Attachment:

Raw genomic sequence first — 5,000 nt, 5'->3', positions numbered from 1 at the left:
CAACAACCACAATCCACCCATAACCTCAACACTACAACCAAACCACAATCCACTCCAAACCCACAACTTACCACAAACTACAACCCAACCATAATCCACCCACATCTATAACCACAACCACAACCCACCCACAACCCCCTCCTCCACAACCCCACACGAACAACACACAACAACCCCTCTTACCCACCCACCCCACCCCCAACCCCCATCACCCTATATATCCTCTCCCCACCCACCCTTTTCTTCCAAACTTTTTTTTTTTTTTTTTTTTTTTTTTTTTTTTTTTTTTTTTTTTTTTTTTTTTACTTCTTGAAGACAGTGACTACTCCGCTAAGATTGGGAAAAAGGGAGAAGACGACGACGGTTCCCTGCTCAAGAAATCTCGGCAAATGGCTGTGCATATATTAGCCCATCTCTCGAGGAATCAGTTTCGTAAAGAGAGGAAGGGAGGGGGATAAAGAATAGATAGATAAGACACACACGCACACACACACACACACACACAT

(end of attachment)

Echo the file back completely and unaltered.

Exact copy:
Raw genomic sequence first — 5,000 nt, 5'->3', positions numbered from 1 at the left:
CAACAACCACAATCCACCCATAACCTCAACACTACAACCAAACCACAATCCACTCCAAACCCACAACTTACCACAAACTACAACCCAACCATAATCCACCCACATCTATAACCACAACCACAACCCACCCACAACCCCCTCCTCCACAACCCCACACGAACAACACACAACAACCCCTCTTACCCACCCACCCCACCCCCAACCCCCATCACCCTATATATCCTCTCCCCACCCACCCTTTTCTTCCAAACTTTTTTTTTTTTTTTTTTTTTTTTTTTTTTTTTTTTTTTTTTTTTTTTTTTTTACTTCTTGAAGACAGTGACTACTCCGCTAAGATTGGGAAAAAGGGAGAAGACGACGACGGTTCCCTGCTCAAGAAATCTCGGCAAATGGCTGTGCATATATTAGCCCATCTCTCGAGGAATCAGTTTCGTAAAGAGAGGAAGGGAGGGGGATAAAGAATAGATAGATAAGACACACACGCACACACACACACACACACACAT